Stroman was good against Cleveland during the regular season and held them to a reasonable number of runs on Monday, but the Toronto offense was once again unable to do anything against the Indians pitching staff, even one in desperation mode after the quick exit from Bauer.
Stroman entered having allowed just two runs against Cleveland in 14 innings over two starts, striking out 15 batters while walking a pair. He only allowed three hits on the night, but he walked three as some control issues from the final month of the season carried over into his start. He allowed two homers and four runs in total in five and one-third innings on the mound and was dealt the loss.
While plenty has been seen from the backend trio of Shaw, Miller, and Allen this postseason, Otero made his second appearance of the playoffs this season while McAllister and Manship each made the first postseason appearances of their respective careers.
Otero was charged with a run on two hits with a strikeout in an inning and one-third. Manship got four outs and gave up one hit. McAllister allowed the run in the fifth and was credited with a blown save. Shaw got the win after giving up two hits and striking out two on a team-high 28 pitches on the night. Allen got his first hold of the postseason, walking one and striking out two in an inning and two-thirds, and Miller got his first save of the playoffs (to go with a win and three holds) while striking out three more batters to push his total to 20 retired by K this postseason in just nine innings of work. He has retired no fewer than three batters via strikeout in any one of his five postseason appearances with the Tribe.
The Indians became just the fifth team in Major League history and the third team in the Wild Card era to start a postseason with a 6-0 record. They are the only undefeated team in this year’s playoffs and will carry a nine-game winning streak into Game 4 of the ALCS on Tuesday.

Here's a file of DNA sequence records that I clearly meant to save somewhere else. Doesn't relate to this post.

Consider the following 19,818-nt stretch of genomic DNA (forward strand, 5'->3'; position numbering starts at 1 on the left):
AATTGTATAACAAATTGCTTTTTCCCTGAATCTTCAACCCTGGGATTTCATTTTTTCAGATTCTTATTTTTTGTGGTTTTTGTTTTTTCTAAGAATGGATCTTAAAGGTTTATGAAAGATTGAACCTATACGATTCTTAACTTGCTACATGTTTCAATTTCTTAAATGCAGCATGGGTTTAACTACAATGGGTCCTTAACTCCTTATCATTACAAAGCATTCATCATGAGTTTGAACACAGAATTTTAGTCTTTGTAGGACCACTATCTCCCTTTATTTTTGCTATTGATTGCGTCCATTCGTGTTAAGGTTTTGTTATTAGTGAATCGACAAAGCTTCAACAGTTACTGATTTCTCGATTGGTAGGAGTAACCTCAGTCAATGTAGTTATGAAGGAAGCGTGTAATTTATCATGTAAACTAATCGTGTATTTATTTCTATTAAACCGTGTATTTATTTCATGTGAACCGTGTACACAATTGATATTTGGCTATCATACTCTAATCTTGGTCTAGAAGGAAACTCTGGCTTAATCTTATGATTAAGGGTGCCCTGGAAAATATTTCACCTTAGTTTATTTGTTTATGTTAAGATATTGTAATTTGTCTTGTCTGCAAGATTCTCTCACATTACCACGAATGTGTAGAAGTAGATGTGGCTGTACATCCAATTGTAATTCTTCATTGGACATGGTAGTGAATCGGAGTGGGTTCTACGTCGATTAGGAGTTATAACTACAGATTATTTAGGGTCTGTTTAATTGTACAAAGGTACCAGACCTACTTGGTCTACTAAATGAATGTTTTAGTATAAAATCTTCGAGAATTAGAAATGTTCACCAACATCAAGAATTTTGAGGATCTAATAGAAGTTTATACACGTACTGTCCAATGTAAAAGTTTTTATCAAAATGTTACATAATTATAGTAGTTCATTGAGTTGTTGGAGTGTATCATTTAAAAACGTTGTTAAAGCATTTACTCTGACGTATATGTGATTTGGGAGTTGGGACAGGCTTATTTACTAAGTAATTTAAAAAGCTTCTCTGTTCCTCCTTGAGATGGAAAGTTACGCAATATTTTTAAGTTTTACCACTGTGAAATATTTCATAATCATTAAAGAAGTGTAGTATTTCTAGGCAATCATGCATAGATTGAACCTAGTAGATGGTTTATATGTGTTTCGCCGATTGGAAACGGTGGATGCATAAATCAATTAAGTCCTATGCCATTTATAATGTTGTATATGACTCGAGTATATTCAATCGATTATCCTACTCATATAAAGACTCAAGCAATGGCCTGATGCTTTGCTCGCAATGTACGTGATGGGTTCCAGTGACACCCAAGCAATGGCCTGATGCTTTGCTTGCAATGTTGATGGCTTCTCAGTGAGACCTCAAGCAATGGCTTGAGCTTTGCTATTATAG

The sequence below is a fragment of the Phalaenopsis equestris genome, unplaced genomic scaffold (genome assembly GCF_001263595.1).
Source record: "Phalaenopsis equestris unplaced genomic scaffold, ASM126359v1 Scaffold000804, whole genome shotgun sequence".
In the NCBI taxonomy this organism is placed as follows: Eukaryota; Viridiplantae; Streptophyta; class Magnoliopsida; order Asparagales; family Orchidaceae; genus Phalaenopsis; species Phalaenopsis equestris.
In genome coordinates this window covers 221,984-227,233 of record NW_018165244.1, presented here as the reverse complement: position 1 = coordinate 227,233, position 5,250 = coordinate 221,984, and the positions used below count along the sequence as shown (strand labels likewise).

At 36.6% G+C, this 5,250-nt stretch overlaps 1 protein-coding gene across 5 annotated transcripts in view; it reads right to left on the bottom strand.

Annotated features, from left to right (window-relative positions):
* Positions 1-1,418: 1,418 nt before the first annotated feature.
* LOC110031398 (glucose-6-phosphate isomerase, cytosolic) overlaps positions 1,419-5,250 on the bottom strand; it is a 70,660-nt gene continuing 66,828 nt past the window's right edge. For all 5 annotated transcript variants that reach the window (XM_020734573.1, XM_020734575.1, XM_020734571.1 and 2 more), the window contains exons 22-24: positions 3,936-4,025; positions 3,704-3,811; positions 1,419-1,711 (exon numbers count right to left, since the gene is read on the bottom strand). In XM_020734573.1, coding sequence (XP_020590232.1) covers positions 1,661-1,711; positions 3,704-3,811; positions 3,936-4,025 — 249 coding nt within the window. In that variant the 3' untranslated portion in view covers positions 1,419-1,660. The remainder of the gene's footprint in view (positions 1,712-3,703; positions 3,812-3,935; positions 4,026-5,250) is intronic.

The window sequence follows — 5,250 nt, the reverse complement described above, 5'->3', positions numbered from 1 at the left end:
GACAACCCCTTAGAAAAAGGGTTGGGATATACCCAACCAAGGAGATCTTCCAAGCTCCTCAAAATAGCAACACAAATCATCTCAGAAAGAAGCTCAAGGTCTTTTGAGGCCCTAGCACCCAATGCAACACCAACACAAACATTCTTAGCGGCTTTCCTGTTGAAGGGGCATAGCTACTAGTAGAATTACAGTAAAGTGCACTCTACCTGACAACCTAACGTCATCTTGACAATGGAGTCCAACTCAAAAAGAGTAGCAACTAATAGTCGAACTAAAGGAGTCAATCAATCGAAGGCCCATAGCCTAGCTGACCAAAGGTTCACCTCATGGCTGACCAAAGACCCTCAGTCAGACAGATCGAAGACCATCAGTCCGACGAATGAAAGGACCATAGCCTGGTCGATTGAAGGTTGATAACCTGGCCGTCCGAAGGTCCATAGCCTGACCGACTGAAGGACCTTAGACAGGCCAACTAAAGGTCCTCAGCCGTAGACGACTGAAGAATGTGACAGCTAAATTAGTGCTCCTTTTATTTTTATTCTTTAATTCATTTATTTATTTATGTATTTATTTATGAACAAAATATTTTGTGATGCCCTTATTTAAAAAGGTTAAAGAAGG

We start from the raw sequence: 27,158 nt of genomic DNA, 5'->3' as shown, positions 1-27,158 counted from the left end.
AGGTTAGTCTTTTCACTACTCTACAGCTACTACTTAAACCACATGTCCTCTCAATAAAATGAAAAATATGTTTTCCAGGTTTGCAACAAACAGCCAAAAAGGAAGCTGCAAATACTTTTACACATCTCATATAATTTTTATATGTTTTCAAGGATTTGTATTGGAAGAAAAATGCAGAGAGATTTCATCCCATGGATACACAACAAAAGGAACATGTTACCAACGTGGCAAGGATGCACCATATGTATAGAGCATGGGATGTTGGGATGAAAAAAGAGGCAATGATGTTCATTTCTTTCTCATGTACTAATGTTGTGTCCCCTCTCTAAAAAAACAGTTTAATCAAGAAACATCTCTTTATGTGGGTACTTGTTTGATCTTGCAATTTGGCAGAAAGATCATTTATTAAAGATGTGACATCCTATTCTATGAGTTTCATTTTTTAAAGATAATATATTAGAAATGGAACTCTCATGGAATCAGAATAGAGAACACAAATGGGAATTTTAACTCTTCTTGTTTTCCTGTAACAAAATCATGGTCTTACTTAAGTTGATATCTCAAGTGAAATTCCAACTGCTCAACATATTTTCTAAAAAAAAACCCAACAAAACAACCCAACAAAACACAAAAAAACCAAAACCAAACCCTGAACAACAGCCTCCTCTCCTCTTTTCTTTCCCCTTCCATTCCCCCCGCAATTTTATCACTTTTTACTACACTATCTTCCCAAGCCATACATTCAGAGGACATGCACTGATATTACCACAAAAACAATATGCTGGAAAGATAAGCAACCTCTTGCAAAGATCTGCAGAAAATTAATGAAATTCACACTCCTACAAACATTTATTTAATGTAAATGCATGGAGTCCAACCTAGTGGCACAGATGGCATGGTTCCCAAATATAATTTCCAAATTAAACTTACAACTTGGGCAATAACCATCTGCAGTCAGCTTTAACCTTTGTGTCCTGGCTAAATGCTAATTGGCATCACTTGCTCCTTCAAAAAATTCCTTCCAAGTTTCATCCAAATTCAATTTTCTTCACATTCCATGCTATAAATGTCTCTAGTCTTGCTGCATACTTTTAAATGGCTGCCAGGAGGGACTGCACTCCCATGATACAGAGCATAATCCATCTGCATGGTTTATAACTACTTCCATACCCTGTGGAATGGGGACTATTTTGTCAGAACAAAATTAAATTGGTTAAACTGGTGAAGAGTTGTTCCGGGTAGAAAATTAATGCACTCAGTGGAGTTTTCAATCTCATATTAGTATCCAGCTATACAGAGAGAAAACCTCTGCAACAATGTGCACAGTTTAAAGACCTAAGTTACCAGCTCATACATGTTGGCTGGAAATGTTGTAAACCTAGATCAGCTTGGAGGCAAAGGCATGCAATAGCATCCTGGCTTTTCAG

Many of the more prominent and vocal members of the Toronto Blue Jays lineup were nowhere to be found postgame for interviews, per Anthony Castrovince of MLB.com. Other circumstances may have kept them from being available to comment on their three-game deficit and significant home loss.
While Toronto will keep its originally scheduled starter, Aaron Sanchez, for the fourth game of the ALCS, Cleveland has announced a change in its expected starter for Tuesday afternoon.
Corey Kluber will throw on three days rest as the Indians look to close out the series. With a taxed bullpen after eight and one-third innings of two-run baseball, Francona will look to his work horse and staff ace to secure a long outing on the mound while trying to eliminate the Blue Jays and bring the American League pennant back to Cleveland for the first time since 1997. Kluber worked Game 1 of the ALCS in his second career postseason start and earned his second win in as many outings this October after throwing six and one-third innings of shutout baseball. He walked two and gave up six hits, but struck out six on 100 pitches.
Sanchez will be tasked with avoiding elimination. The 24-year-old right-hander and 2016 AL All-Star is one of the top arms on the Toronto staff, made clear by his 15-2 record and a 3.00 ERA in 30 starts this season. The Blue Jays gave him extra rest to preserve his arm during the season and it will be the first start for the third-year starter since October 9 when he threw five and two-thirds innings in the ALDS against Texas, allowing six runs on three hits with four walks in a no-decision. He is 1-0 with a 5.06 ERA and 1.50 WHIP lifetime in three games (two starts) against Cleveland, but took a no-decision earlier in the season after allowing five runs (four earned) on four hits and a walk in four innings.
First pitch of the pivotal Game 4 is scheduled for 4:00 PM ET from Toronto.
Photo: Tom Szczerbowski/Getty Images